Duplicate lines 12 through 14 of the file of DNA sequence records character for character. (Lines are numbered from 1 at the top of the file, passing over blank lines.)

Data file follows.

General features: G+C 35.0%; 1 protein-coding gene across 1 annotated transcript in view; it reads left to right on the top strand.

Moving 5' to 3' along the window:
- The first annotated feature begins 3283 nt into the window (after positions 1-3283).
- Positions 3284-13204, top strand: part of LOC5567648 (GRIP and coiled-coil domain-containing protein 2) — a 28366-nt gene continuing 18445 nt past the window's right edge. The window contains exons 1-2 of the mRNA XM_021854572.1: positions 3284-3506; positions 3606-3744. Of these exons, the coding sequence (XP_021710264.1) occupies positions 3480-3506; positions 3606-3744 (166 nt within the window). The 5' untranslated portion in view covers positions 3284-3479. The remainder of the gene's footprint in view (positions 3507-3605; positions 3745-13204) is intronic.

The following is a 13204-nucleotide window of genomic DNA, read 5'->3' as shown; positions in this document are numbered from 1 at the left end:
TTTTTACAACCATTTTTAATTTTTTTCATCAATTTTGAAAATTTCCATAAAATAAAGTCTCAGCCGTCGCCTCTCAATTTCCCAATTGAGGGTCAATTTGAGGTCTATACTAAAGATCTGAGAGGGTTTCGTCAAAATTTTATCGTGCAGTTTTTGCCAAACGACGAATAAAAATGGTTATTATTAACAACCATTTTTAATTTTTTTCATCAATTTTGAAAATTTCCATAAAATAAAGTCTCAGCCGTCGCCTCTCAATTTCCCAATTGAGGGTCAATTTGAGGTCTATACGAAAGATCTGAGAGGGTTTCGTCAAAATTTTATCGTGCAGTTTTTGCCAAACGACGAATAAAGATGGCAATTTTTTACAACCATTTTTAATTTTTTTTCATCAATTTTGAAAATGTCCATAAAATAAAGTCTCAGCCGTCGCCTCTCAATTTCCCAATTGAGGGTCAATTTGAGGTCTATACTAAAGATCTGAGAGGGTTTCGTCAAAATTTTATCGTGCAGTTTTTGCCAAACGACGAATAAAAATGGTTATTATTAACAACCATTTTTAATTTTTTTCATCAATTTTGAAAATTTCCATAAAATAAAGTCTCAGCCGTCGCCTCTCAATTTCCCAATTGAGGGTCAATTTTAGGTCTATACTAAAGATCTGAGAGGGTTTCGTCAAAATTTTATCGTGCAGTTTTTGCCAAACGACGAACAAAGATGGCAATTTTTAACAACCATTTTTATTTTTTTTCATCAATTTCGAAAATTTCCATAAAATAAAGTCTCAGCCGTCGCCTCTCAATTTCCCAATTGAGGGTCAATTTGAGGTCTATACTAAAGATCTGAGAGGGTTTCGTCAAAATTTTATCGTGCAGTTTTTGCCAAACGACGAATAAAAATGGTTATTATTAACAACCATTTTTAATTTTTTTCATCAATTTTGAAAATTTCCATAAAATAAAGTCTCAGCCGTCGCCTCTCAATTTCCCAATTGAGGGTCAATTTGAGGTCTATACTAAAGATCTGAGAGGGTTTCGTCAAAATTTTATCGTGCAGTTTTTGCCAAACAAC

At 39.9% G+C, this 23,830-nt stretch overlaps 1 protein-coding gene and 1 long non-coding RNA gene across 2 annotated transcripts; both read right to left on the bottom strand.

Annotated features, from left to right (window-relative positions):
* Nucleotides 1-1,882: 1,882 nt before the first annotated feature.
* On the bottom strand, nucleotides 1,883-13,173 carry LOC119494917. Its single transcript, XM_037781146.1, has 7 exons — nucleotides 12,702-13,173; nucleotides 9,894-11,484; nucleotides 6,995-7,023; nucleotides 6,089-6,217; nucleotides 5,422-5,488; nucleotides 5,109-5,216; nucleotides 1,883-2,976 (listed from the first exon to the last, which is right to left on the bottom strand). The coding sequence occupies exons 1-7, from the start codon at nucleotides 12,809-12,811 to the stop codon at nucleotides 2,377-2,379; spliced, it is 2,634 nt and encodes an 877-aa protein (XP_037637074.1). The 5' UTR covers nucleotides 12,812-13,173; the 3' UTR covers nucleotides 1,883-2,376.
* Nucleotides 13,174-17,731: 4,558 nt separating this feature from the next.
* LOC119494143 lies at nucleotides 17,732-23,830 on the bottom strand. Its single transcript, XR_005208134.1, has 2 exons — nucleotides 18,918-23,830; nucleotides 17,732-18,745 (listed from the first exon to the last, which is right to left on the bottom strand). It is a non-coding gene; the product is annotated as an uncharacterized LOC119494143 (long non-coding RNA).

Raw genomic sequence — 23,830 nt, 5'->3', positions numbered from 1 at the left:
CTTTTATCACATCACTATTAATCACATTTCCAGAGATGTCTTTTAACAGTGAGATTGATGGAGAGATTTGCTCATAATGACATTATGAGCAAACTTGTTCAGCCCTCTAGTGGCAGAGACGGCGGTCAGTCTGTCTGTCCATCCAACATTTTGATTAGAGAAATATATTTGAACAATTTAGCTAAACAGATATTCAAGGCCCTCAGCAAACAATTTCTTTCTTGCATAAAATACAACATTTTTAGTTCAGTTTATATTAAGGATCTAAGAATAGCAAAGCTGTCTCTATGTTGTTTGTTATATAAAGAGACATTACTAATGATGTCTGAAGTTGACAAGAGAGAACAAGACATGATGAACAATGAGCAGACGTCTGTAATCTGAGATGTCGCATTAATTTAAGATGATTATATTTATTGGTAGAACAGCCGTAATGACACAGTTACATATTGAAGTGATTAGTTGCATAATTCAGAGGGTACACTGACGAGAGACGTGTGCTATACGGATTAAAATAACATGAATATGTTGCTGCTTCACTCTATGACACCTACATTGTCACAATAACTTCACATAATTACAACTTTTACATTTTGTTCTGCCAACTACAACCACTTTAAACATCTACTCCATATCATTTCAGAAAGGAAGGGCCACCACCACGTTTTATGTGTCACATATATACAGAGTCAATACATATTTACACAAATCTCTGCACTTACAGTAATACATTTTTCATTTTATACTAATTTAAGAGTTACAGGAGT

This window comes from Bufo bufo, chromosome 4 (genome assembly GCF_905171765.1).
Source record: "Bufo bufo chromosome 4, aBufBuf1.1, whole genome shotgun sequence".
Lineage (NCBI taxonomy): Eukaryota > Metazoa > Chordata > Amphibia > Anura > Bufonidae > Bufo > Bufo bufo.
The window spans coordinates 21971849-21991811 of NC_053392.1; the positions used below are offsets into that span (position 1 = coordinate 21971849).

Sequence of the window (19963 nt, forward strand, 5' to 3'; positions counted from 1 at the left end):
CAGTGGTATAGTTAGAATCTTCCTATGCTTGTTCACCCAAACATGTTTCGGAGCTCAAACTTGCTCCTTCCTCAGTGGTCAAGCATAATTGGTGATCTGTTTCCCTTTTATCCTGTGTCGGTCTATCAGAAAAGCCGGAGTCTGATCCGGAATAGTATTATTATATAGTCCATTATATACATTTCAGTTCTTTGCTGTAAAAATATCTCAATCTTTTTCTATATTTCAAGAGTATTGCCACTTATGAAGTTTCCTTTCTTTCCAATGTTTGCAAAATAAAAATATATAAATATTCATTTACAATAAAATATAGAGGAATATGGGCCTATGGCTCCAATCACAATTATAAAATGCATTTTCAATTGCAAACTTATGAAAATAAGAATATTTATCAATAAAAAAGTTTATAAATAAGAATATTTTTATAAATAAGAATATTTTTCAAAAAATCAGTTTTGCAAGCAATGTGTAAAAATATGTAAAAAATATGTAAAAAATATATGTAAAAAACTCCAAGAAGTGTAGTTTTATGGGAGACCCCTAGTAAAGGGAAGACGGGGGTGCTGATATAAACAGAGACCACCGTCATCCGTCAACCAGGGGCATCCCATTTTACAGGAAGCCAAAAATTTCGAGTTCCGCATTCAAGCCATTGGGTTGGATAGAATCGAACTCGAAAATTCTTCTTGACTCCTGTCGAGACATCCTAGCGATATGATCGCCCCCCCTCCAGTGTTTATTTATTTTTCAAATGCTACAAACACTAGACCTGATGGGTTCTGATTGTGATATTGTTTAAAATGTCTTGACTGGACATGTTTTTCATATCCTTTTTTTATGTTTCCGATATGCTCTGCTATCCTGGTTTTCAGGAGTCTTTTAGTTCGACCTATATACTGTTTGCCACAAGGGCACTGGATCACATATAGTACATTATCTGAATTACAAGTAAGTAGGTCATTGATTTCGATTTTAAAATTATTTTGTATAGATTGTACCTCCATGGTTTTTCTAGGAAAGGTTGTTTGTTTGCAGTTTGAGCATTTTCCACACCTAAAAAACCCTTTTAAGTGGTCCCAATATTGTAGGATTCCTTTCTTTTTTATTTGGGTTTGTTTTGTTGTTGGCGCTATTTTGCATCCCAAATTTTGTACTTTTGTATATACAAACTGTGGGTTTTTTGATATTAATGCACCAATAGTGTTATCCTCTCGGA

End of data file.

* LOC119494143 lies at nucleotides 17,732-23,830 on the bottom strand. Its single transcript, XR_005208134.1, has 2 exons — nucleotides 18,918-23,830; nucleotides 17,732-18,745 (listed from the first exon to the last, which is right to left on the bottom strand). It is a non-coding gene; the product is annotated as an uncharacterized LOC119494143 (long non-coding RNA).

Raw genomic sequence — 23,830 nt, 5'->3', positions numbered from 1 at the left:
CTTTTATCACATCACTATTAATCACATTTCCAGAGATGTCTTTTAACAGTGAGATTGATGGAGAGATTTGCTCATAATGACATTATGAGCAAACTTGTTCAGCCCTCTAGTGGCAGAGACGGCGGTCAGTCTGTCTGTCCATCCAACATTTTGATTAGAGAAATATATTTGAACAATTTAGCTAAACAGATATTCAAGGCCCTCAGCAAACAATTTCTTTCTTGCATAAAATACAACATTTTTAGTTCAGTTTATATTAAGGATCTAAGAATAGCAAAGCTGTCTCTATGTTGTTTGTTATATAAAGAGACATTACTAATGATGTCTGAAGTTGACAAGAGAGAACAAGACATGATGAACAATGAGCAGACGTCTGTAATCTGAGATGTCGCATTAATTTAAGATGATTATATTTATTGGTAGAACAGCCGTAATGACACAGTTACATATTGAAGTGATTAGTTGCATAATTCAGAGGGTACACTGACGAGAGACGTGTGCTATACGGATTAAAATAACATGAATATGTTGCTGCTTCACTCTATGACACCTACATTGTCACAATAACTTCACATAATTACAACTTTTACATTTTGTTCTGCCAACTACAACCACTTTAAACATCTACTCCATATCATTTCAGAAAGGAAGGGCCACCACCACGTTTTATGTGTCACATATATACAGAGTCAATACATATTTACACAAATCTCTGCACTTACAGTAATACATTTTTCATTTTATACTAATTTAAGAGTTACAGGAGT